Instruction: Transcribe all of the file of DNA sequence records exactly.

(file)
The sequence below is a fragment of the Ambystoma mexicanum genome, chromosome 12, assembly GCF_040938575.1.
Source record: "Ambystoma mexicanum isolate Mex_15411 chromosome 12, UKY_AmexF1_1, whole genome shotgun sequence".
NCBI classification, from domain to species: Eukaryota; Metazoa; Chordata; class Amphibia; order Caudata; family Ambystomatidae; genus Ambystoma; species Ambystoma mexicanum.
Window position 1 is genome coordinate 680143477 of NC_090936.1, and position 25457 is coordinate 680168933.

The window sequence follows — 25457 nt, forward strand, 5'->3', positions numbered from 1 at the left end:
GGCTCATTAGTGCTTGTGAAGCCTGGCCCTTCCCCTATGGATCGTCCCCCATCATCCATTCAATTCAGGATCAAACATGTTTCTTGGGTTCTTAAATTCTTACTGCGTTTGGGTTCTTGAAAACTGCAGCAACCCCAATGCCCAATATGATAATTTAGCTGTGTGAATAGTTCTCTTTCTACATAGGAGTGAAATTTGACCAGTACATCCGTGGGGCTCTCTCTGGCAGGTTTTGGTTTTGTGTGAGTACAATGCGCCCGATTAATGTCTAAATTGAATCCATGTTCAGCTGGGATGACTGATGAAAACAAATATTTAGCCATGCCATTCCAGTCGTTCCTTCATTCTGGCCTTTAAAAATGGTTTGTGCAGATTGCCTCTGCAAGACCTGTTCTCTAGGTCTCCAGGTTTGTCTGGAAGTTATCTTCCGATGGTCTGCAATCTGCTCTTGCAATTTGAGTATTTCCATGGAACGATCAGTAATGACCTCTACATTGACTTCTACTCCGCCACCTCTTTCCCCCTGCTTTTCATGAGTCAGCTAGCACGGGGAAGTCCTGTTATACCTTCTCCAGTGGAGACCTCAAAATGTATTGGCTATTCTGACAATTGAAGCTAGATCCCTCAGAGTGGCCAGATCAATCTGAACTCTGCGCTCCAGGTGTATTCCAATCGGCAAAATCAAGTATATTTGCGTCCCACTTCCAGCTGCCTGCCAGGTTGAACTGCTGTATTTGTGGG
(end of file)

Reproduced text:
The sequence below is a fragment of the Ambystoma mexicanum genome, chromosome 12, assembly GCF_040938575.1.
Source record: "Ambystoma mexicanum isolate Mex_15411 chromosome 12, UKY_AmexF1_1, whole genome shotgun sequence".
NCBI classification, from domain to species: Eukaryota; Metazoa; Chordata; class Amphibia; order Caudata; family Ambystomatidae; genus Ambystoma; species Ambystoma mexicanum.
Window position 1 is genome coordinate 680143477 of NC_090936.1, and position 25457 is coordinate 680168933.

The window sequence follows — 25457 nt, forward strand, 5'->3', positions numbered from 1 at the left end:
GGCTCATTAGTGCTTGTGAAGCCTGGCCCTTCCCCTATGGATCGTCCCCCATCATCCATTCAATTCAGGATCAAACATGTTTCTTGGGTTCTTAAATTCTTACTGCGTTTGGGTTCTTGAAAACTGCAGCAACCCCAATGCCCAATATGATAATTTAGCTGTGTGAATAGTTCTCTTTCTACATAGGAGTGAAATTTGACCAGTACATCCGTGGGGCTCTCTCTGGCAGGTTTTGGTTTTGTGTGAGTACAATGCGCCCGATTAATGTCTAAATTGAATCCATGTTCAGCTGGGATGACTGATGAAAACAAATATTTAGCCATGCCATTCCAGTCGTTCCTTCATTCTGGCCTTTAAAAATGGTTTGTGCAGATTGCCTCTGCAAGACCTGTTCTCTAGGTCTCCAGGTTTGTCTGGAAGTTATCTTCCGATGGTCTGCAATCTGCTCTTGCAATTTGAGTATTTCCATGGAACGATCAGTAATGACCTCTACATTGACTTCTACTCCGCCACCTCTTTCCCCCTGCTTTTCATGAGTCAGCTAGCACGGGGAAGTCCTGTTATACCTTCTCCAGTGGAGACCTCAAAATGTATTGGCTATTCTGACAATTGAAGCTAGATCCCTCAGAGTGGCCAGATCAATCTGAACTCTGCGCTCCAGGTGTATTCCAATCGGCAAAATCAAGTATATTTGCGTCCCACTTCCAGCTGCCTGCCAGGTTGAACTGCTGTATTTGTGGG